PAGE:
Investigations into reopening the rail link began two years ago and it was found that over 400 lorry movements a day could be saved if the rail route was reestablished.

'Over the last two decades road traffic has increased greatly and the Bristol Port Company recognised the potential benefits of moving more of its freight by rail, ' says Scott Wilson project engineer Rob Lewis.

'Technically the line was still operational but 20 years of neglect had left the track and structures in a pretty poor state.'

Alfred McAlpine and Scott Wilson surveyed the line and designed remedial repairs, reconstruction and strengthening schemes for the 25 bridges and four tunnels along the route.

Permanent way also had to be upgraded to modern standards.

Clearance has been one of the main obstacles to reopening the line. Today's trains are slightly taller than those used on the route before it was abandoned.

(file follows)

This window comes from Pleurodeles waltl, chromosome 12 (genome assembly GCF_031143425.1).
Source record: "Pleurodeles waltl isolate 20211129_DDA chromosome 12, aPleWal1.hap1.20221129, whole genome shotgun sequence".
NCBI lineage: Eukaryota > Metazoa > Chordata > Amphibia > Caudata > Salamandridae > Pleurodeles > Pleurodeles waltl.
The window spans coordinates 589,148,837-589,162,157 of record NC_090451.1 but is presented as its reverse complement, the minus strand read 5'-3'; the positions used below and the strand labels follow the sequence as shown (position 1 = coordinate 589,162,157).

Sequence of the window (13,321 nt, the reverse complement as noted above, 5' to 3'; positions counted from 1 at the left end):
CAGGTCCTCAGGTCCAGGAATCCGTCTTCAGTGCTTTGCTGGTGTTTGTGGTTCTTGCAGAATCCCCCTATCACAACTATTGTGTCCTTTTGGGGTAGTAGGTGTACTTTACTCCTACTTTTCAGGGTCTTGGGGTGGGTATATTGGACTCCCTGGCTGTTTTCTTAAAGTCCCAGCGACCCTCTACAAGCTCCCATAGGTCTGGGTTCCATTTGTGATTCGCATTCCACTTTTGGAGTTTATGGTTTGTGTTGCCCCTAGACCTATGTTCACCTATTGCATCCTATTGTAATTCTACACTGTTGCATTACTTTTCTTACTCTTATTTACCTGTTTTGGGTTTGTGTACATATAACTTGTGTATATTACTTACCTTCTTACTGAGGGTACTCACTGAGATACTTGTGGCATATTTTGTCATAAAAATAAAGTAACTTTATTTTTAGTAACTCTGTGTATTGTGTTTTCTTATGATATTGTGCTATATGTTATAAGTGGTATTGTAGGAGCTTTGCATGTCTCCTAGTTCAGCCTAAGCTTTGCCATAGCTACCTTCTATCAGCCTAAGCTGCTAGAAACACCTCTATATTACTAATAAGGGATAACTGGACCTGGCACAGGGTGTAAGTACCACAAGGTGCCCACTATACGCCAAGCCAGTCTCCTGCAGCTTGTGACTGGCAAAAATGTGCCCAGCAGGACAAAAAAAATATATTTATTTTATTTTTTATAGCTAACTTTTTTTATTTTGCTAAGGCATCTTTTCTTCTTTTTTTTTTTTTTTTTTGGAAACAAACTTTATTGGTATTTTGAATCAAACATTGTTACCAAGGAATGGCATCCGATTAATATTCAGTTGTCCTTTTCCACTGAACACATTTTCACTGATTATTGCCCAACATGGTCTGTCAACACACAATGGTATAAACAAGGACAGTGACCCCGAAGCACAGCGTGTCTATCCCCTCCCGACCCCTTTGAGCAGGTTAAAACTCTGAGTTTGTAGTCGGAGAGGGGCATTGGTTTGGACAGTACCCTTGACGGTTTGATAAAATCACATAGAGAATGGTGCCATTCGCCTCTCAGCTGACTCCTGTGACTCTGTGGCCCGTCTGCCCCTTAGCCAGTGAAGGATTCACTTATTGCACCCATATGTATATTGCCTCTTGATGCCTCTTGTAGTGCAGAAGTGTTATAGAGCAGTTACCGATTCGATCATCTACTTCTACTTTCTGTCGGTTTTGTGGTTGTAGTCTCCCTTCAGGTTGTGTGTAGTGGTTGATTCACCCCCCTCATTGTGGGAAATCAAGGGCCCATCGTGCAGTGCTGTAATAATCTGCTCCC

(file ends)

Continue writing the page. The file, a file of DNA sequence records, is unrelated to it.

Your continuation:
This meant the track level has had to be lowered by up to 250mm to pass below some of the bridges and tunnels.

'Most of the track levels could be lowered without major alterations or strengthening of the structures but the 610m long Pill Tunnel presented more of a challenge, ' says Lewis. 'The line survey showed there was sufficient clearance through most of the tunnel but a 100m section had been relined, reducing clearance.'